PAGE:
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Plans to cut sickness benefits

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British Prime Minister David Cameron with Chancellor George Osborne.

A leaked Whitehall paper suggests plans to scrap part of the UK’s main sickness benefit are being considered.

It describes the Employment and Support Allowance as a “passive” benefit which does not “incentivise” people to find a job, and proposes abolishing the work-related activity group (WRAG) category reporst BBC.

British Prime Minister David Cameron with Chancellor George Osborne.
British Prime Minister David Cameron with Chancellor George Osborne.

If scrapped, weekly payments would drop nearly £30 from £102.15, bringing it in line with Jobseeker’s Allowance.

The Department for Work and Pensions said it did not comment on leaks.

The government is seeking to save £12bn from its welfare bill.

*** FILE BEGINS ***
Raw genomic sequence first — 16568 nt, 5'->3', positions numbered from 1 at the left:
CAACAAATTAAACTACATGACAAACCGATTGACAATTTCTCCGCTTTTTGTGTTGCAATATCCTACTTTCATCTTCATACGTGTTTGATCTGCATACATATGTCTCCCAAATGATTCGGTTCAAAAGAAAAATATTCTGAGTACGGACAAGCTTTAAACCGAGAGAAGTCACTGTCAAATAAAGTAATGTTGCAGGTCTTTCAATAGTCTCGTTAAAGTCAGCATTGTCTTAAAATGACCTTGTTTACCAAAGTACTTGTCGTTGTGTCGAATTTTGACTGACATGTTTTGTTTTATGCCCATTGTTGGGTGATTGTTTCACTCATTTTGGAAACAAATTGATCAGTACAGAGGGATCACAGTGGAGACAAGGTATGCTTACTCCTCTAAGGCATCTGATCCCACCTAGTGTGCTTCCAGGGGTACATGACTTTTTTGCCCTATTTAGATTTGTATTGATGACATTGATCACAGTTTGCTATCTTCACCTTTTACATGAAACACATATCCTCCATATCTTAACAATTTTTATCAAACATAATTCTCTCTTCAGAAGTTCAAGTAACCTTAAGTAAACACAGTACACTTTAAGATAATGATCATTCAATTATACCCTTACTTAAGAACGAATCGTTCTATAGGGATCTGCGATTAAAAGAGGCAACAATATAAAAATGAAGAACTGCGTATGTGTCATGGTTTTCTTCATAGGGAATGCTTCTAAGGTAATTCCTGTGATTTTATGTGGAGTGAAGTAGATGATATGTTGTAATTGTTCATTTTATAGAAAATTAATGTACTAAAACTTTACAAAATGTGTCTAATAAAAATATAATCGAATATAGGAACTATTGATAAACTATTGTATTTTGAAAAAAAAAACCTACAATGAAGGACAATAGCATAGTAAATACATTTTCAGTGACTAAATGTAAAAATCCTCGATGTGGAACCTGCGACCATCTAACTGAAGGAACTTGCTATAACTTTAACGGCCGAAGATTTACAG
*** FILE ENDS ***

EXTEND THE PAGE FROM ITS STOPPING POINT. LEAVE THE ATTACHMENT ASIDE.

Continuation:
It is expected next week’s Budget will unveil only some of its proposed cuts, with others to be announced in the autumn spending review.

The paper seen by BBC News was written by the Department for Work and Pensions before the general election in May.

It is marked “not government policy”, but the BBC understands the proposals are still under consideration.

About two million people in the UK receive the Employment and Support Allowance, in some form.

It is paid out to disabled or sick people who are unable to work or need help getting back to work.

Currently, people undergo a fit-for-work test to decide how their illness or disability affects their ability to work.

If eligible for the benefit, they are placed in either the WRAG category, and must prepare for employment, or a support group category and are not expected to work.

Those who do not meet the criteria may be given Jobseeker’s Allowance of up to £73.10 a week instead.

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